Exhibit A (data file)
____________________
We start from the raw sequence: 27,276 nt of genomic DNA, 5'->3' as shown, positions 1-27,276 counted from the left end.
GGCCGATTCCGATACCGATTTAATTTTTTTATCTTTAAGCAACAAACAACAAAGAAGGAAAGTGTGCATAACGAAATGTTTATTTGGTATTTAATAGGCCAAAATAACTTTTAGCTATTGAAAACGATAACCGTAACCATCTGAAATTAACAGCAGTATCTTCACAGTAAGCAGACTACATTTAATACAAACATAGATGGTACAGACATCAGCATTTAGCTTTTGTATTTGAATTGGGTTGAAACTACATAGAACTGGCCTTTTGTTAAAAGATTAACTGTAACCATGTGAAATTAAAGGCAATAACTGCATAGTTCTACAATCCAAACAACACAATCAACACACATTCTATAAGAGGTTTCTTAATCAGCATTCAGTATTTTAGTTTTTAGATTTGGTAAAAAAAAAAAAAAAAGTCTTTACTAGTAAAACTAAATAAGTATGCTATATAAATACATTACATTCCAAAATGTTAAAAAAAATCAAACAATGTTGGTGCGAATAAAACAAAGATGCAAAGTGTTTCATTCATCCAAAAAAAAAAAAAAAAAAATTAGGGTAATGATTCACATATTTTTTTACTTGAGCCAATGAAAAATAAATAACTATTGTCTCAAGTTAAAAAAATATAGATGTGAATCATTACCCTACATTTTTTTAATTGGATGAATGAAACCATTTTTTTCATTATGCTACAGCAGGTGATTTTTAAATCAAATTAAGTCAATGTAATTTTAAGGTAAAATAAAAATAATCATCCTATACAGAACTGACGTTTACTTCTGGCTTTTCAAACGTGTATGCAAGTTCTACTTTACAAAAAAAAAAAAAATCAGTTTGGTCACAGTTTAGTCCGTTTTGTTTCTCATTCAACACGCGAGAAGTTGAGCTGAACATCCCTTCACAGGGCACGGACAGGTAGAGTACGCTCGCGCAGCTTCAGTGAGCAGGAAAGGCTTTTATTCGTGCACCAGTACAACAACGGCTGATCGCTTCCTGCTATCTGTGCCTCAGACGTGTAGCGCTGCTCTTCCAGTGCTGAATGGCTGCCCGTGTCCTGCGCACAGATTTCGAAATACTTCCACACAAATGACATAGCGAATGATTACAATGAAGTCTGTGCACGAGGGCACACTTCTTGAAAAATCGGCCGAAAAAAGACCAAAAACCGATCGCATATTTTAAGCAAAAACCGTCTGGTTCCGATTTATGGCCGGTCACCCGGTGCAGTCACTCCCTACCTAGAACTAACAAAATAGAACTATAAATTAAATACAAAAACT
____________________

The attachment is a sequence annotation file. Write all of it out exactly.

We start from the raw sequence: 27,276 nt of genomic DNA, 5'->3' as shown, positions 1-27,276 counted from the left end.
GGCCGATTCCGATACCGATTTAATTTTTTTATCTTTAAGCAACAAACAACAAAGAAGGAAAGTGTGCATAACGAAATGTTTATTTGGTATTTAATAGGCCAAAATAACTTTTAGCTATTGAAAACGATAACCGTAACCATCTGAAATTAACAGCAGTATCTTCACAGTAAGCAGACTACATTTAATACAAACATAGATGGTACAGACATCAGCATTTAGCTTTTGTATTTGAATTGGGTTGAAACTACATAGAACTGGCCTTTTGTTAAAAGATTAACTGTAACCATGTGAAATTAAAGGCAATAACTGCATAGTTCTACAATCCAAACAACACAATCAACACACATTCTATAAGAGGTTTCTTAATCAGCATTCAGTATTTTAGTTTTTAGATTTGGTAAAAAAAAAAAAAAAAGTCTTTACTAGTAAAACTAAATAAGTATGCTATATAAATACATTACATTCCAAAATGTTAAAAAAAATCAAACAATGTTGGTGCGAATAAAACAAAGATGCAAAGTGTTTCATTCATCCAAAAAAAAAAAAAAAAAAATTAGGGTAATGATTCACATATTTTTTTACTTGAGCCAATGAAAAATAAATAACTATTGTCTCAAGTTAAAAAAATATAGATGTGAATCATTACCCTACATTTTTTTAATTGGATGAATGAAACCATTTTTTTCATTATGCTACAGCAGGTGATTTTTAAATCAAATTAAGTCAATGTAATTTTAAGGTAAAATAAAAATAATCATCCTATACAGAACTGACGTTTACTTCTGGCTTTTCAAACGTGTATGCAAGTTCTACTTTACAAAAAAAAAAAAAATCAGTTTGGTCACAGTTTAGTCCGTTTTGTTTCTCATTCAACACGCGAGAAGTTGAGCTGAACATCCCTTCACAGGGCACGGACAGGTAGAGTACGCTCGCGCAGCTTCAGTGAGCAGGAAAGGCTTTTATTCGTGCACCAGTACAACAACGGCTGATCGCTTCCTGCTATCTGTGCCTCAGACGTGTAGCGCTGCTCTTCCAGTGCTGAATGGCTGCCCGTGTCCTGCGCACAGATTTCGAAATACTTCCACACAAATGACATAGCGAATGATTACAATGAAGTCTGTGCACGAGGGCACACTTCTTGAAAAATCGGCCGAAAAAAGACCAAAAACCGATCGCATATTTTAAGCAAAAACCGTCTGGTTCCGATTTATGGCCGGTCACCCGGTGCAGTCACTCCCTACCTAGAACTAACAAAATAGAACTATAAATTAAATACAAAAACT